Patients with secondary hyperparathyroidism (SHPT) who have higher parathyroid hormone (PTH) levels prior to undergoing kidney transplantation are more likely to have higher postoperative PTH, despite more intense treatment.
Victoria García Montemayor, MD, and colleagues from the University Hospital Reina Sofía in Spain, studied 543 patients who received renal transplant at their institution. Overall, mean PTH declined from 241.14 pg/mL before transplantation to 115.7 pg/mL at 3 months and 112 pg/mL at 12 and 24 months. SHPT treatment was administered to 27.3% of patients prior to surgery, 40.4% at 3 months, 24.2% at 12 months, and 23.2% at 24 months. Transplant recipients who required hyperparathyroidism treatment before surgery were significantly more likely to require treatment afterward.
The team stratified patients into 3 groups by preoperative PTH to better understand the natural history of SHPT. Group 1 had PTH levels below 150 pg/mL; group 2, 150–300 pg/mL; and group 3, greater than 300 pg/mL. After transplant surgery, group 3 continued to display significantly higher PTH and required more postoperative treatment than the other groups. Further analysis showed that postoperative PTH related with preoperative PTH after adjusting for the glomerular filtration rate of the renal graft.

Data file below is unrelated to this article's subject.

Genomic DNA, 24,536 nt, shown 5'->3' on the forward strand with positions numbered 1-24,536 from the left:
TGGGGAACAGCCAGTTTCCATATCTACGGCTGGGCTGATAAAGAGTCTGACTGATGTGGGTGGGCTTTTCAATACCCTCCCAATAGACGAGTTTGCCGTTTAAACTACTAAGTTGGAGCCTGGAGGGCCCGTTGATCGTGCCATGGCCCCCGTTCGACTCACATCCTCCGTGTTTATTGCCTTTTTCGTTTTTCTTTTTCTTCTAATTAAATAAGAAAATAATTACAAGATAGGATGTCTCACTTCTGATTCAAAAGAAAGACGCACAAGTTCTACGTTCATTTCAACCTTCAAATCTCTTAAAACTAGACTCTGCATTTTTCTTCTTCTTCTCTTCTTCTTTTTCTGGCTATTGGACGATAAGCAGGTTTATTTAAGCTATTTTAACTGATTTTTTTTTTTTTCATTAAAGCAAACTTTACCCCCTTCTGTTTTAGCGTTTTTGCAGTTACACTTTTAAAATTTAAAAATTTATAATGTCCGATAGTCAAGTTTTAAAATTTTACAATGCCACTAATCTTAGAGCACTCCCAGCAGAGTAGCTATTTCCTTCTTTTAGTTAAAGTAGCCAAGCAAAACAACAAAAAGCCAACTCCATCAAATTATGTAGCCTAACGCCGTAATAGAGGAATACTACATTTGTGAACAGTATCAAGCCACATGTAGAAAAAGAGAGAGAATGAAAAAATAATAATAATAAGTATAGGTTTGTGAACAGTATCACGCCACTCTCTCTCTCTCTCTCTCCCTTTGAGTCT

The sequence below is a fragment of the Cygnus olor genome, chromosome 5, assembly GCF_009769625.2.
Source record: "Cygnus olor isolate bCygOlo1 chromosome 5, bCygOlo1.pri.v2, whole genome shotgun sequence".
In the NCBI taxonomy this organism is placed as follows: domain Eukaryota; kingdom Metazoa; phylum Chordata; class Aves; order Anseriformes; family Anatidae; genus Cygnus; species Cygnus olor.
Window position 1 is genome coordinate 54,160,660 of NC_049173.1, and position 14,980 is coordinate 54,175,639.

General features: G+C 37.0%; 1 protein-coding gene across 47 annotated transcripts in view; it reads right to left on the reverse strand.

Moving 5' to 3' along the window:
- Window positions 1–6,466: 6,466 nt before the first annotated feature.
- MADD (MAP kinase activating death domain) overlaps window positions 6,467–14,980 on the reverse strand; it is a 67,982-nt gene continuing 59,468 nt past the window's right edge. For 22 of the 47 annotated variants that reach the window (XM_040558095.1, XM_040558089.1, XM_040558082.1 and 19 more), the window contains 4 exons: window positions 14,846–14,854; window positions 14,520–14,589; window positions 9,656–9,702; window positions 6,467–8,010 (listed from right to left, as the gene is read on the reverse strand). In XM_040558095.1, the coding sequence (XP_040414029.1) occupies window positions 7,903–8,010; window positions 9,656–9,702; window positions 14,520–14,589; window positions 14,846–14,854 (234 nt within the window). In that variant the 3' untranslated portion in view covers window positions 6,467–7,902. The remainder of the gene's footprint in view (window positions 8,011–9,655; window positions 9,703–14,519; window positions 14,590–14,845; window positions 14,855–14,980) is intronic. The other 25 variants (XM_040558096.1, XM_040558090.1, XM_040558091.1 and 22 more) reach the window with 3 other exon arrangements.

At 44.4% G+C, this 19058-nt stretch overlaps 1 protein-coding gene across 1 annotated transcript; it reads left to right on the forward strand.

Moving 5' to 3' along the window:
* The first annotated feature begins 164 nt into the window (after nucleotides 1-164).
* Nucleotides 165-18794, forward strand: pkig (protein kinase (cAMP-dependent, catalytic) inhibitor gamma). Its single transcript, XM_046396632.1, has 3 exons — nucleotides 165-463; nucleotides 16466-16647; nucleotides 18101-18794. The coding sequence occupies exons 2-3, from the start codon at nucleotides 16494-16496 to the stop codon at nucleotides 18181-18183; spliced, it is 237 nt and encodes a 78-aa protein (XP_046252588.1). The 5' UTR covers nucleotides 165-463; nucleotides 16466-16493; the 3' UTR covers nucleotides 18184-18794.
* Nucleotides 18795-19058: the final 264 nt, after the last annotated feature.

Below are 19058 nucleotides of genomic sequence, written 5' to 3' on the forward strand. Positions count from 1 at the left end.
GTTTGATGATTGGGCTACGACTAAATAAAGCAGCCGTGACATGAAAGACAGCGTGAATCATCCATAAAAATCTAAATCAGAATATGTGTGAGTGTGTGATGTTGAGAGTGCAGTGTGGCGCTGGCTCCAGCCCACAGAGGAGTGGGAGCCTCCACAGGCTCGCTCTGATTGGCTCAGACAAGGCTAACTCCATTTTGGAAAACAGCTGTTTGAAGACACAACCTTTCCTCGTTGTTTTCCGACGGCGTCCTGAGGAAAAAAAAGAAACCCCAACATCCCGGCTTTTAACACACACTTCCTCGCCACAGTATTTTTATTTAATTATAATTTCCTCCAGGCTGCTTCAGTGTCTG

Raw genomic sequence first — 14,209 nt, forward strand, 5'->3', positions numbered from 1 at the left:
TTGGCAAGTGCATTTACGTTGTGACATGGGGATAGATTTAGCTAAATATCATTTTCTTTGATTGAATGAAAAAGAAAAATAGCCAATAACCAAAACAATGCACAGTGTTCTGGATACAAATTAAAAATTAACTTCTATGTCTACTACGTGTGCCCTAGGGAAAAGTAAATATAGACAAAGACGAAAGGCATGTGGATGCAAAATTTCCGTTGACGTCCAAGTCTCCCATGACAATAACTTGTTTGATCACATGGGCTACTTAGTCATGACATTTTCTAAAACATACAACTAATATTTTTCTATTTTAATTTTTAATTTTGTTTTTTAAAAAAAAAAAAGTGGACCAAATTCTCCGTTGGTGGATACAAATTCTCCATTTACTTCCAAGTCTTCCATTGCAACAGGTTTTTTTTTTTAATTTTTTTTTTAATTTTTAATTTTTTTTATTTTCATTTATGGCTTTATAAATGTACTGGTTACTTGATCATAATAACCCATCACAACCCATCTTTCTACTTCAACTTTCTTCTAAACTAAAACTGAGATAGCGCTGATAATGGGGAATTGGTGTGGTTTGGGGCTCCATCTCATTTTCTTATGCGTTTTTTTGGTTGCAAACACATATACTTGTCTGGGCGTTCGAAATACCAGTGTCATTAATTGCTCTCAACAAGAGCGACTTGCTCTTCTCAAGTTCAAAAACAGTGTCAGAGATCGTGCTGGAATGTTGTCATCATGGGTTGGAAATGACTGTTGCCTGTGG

“Higher pretransplantation levels of PTH are responsible for poor control of CKD-MBD [chronic kidney disease-mineral and bone disorder] after kidney transplantation,” Dr Montemayor and the team stated in Transplantation Proceedings.
They emphasized the need to establish adequate treatment for CKD-MBD in this population, such as the optimal timing of parathyroidectomy or calcimimetics.
Garcia-Montemayor V, Sánchez-Agesta M, Agüera L, Calle MD, et al. Influence of pre-renal transplant secondary hyperparathyroidism on later evolution after transplantation. Trans Proceed. DOI:10.1016/j.transproceed.2018.12.012